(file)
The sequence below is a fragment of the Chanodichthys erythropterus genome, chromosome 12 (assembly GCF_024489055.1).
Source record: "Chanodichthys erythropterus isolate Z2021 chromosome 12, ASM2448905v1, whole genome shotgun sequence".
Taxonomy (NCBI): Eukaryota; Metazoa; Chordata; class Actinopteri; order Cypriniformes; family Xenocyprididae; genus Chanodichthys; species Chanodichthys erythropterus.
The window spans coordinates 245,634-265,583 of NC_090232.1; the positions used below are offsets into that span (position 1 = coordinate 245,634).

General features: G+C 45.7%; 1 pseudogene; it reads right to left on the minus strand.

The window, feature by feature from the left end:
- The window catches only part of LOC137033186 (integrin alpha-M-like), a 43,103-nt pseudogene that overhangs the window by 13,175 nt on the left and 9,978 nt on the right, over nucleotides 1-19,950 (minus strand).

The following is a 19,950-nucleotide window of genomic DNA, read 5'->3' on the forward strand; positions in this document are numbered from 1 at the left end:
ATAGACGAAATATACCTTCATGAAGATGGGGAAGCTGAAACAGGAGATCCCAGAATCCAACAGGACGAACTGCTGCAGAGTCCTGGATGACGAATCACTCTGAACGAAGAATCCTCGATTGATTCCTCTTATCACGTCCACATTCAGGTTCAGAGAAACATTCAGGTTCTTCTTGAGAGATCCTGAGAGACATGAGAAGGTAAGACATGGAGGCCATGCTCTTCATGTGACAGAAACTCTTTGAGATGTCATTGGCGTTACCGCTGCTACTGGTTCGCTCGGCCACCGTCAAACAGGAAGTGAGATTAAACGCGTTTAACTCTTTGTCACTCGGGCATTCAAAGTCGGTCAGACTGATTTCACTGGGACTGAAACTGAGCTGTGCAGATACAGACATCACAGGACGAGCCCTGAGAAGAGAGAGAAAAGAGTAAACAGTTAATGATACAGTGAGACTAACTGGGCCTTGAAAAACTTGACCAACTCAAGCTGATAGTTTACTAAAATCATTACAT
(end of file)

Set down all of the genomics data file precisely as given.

The sequence below is a fragment of the Chanodichthys erythropterus genome, chromosome 12 (assembly GCF_024489055.1).
Source record: "Chanodichthys erythropterus isolate Z2021 chromosome 12, ASM2448905v1, whole genome shotgun sequence".
Taxonomy (NCBI): Eukaryota; Metazoa; Chordata; class Actinopteri; order Cypriniformes; family Xenocyprididae; genus Chanodichthys; species Chanodichthys erythropterus.
The window spans coordinates 245,634-265,583 of NC_090232.1; the positions used below are offsets into that span (position 1 = coordinate 245,634).

General features: G+C 45.7%; 1 pseudogene; it reads right to left on the minus strand.

The window, feature by feature from the left end:
- The window catches only part of LOC137033186 (integrin alpha-M-like), a 43,103-nt pseudogene that overhangs the window by 13,175 nt on the left and 9,978 nt on the right, over nucleotides 1-19,950 (minus strand).

The following is a 19,950-nucleotide window of genomic DNA, read 5'->3' on the forward strand; positions in this document are numbered from 1 at the left end:
ATAGACGAAATATACCTTCATGAAGATGGGGAAGCTGAAACAGGAGATCCCAGAATCCAACAGGACGAACTGCTGCAGAGTCCTGGATGACGAATCACTCTGAACGAAGAATCCTCGATTGATTCCTCTTATCACGTCCACATTCAGGTTCAGAGAAACATTCAGGTTCTTCTTGAGAGATCCTGAGAGACATGAGAAGGTAAGACATGGAGGCCATGCTCTTCATGTGACAGAAACTCTTTGAGATGTCATTGGCGTTACCGCTGCTACTGGTTCGCTCGGCCACCGTCAAACAGGAAGTGAGATTAAACGCGTTTAACTCTTTGTCACTCGGGCATTCAAAGTCGGTCAGACTGATTTCACTGGGACTGAAACTGAGCTGTGCAGATACAGACATCACAGGACGAGCCCTGAGAAGAGAGAGAAAAGAGTAAACAGTTAATGATACAGTGAGACTAACTGGGCCTTGAAAAACTTGACCAACTCAAGCTGATAGTTTACTAAAATCATTACAT